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Research - Influenza
Influenza

Trudeau scientists are contributing research toward the ultimate goal of developing a “universal’ flu vaccine that protects against all strains.

Each year, five- to 20-percent of Americans contract influenza. According to the Journal of the American Medical Association, more than 200,000 Americans are hospitalized annually with the flu, and approximately a quarter of a million people in the industrialized world die from flu or flu-related complications, such as bacterial pneumonia.

Yearly influenza epidemics can seriously affect all age groups, but those at highest risk of complications include children under the age of two and adults 65 or older. As occurred during the 1918 pandemic, and again with the H1N1 pandemic in 2009-10, influenza can also strike healthy people during their prime. Predicting which individuals will be most at risk from one strain or another has been, to date, unsuccessful.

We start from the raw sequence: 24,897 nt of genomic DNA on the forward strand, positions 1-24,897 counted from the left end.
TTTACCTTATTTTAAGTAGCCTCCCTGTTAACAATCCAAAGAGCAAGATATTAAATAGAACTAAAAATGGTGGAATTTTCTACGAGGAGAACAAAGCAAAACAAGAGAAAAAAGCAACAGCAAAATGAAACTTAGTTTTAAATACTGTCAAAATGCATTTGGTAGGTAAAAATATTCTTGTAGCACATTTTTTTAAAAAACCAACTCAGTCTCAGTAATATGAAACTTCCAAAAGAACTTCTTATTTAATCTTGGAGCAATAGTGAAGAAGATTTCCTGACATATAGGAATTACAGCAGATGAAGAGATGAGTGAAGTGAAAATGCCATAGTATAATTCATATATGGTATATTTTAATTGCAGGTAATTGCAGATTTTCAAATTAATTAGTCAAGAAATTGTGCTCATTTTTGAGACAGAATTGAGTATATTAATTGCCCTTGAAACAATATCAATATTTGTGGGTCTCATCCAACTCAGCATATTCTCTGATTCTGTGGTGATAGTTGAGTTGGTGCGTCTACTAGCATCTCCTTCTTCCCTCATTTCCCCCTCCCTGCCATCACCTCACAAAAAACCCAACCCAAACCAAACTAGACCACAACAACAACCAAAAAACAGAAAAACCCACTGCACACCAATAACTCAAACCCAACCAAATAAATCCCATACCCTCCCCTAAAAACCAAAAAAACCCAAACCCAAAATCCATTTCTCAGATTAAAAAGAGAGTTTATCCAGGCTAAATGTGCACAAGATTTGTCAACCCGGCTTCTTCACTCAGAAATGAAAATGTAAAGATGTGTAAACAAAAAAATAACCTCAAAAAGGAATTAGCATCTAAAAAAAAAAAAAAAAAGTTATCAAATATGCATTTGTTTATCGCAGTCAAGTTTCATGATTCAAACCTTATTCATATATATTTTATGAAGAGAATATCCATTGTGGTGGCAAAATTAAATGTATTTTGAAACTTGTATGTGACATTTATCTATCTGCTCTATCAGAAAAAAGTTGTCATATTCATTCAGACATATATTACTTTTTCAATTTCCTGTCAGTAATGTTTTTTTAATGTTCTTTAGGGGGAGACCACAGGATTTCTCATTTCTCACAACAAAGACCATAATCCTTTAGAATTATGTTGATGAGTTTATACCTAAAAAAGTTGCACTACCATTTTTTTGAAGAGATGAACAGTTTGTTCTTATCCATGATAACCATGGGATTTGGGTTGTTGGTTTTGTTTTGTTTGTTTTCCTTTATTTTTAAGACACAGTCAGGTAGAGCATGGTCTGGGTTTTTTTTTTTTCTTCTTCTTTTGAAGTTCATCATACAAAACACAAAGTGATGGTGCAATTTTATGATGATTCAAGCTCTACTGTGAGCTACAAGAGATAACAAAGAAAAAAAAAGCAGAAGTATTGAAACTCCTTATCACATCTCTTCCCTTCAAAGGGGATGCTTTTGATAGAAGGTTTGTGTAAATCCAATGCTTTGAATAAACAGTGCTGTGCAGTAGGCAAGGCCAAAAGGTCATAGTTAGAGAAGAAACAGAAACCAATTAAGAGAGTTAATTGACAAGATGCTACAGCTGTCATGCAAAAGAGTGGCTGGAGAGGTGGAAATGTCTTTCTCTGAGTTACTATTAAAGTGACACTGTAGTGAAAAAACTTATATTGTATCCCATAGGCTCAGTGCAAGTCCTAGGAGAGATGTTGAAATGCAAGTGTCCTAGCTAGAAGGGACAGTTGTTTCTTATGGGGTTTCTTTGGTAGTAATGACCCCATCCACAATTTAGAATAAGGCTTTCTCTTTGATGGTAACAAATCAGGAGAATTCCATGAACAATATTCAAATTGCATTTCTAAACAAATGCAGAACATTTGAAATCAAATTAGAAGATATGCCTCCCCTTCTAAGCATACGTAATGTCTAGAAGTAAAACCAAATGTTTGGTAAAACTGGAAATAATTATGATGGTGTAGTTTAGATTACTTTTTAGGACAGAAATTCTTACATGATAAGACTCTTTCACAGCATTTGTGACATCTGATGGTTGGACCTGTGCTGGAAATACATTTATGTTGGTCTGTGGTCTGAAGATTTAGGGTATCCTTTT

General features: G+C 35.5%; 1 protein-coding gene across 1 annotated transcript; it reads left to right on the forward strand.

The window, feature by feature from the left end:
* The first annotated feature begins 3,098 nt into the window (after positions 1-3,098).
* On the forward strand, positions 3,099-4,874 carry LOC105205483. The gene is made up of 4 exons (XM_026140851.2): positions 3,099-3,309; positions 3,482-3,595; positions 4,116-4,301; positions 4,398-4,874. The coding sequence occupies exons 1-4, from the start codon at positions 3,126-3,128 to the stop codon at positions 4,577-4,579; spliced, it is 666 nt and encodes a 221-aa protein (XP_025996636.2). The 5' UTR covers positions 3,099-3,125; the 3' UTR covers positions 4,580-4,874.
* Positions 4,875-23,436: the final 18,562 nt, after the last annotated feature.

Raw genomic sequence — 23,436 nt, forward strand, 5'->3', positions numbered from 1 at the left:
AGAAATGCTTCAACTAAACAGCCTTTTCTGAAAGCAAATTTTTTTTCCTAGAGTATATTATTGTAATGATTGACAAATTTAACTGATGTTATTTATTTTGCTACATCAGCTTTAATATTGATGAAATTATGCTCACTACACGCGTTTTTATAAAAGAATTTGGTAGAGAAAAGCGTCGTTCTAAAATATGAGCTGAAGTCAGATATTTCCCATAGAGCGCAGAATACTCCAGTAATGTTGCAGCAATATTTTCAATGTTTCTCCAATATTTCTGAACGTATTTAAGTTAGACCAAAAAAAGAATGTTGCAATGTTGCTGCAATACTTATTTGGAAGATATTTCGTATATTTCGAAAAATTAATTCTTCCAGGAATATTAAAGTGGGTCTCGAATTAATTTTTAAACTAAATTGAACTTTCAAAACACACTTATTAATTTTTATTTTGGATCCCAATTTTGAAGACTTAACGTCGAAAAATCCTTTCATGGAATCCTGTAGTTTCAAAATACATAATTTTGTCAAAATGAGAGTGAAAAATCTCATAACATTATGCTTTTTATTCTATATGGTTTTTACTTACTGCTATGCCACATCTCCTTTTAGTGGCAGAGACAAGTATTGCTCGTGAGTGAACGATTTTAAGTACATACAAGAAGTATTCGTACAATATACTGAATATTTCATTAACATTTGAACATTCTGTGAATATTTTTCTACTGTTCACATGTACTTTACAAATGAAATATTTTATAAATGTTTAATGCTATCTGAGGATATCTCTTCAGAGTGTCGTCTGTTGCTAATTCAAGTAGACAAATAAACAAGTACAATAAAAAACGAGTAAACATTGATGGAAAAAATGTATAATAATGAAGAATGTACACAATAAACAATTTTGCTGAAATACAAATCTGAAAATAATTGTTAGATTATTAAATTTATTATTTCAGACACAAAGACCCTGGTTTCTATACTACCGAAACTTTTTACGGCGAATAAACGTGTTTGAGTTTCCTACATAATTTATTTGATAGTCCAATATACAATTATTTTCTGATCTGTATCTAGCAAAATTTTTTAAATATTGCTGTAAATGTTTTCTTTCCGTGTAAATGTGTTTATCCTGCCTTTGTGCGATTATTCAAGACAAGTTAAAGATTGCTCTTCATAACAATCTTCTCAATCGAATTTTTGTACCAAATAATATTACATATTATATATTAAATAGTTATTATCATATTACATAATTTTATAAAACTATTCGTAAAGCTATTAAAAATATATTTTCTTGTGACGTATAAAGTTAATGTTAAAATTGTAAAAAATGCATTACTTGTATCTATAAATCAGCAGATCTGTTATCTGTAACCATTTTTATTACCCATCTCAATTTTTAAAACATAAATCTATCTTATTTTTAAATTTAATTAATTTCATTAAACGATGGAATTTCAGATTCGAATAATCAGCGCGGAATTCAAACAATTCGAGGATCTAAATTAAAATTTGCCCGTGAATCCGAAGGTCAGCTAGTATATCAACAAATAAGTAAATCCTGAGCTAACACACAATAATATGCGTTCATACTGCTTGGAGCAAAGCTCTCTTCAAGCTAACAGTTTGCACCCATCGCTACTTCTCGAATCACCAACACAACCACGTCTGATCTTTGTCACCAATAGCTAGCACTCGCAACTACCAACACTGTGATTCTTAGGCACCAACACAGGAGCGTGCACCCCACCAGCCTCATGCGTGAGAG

As is the case with many viruses, vaccination is considered the most effective way to protect people from contracting the flu. Current vaccines stimulate production of antibodies that target the “outer coat” of the virus. Since the outer coat of influenza viruses varies among strains and is continuously changing, a vaccine produced against one strain will be less effective or ineffective against other strains. This is highly problematic, because multiple strains circulate in the population each flu season, and new strains are continually emerging. Indeed, as seen with H1N1, a flu outbreak can quickly become a pandemic, causing health professionals to scramble to design and produce a new vaccine and then deliver it to the public, a process which can take six to nine months, or longer.

Trudeau scientists are contributing research toward the ultimate goal of developing a “universal” flu vaccine that protects against all strains of flu. Their innovative approach involves designing a vaccine that targets the “inner parts” of the virus, those areas that are more consistent—and, therefore, recognizable by the immune system—from strain to strain. By training both antibodies and T cells to recognize the stable inner parts of the virus, Trudeau researchers hope to harness the immune system's full power to prevent influenza illness and the many deaths attributed to complications from the disease.





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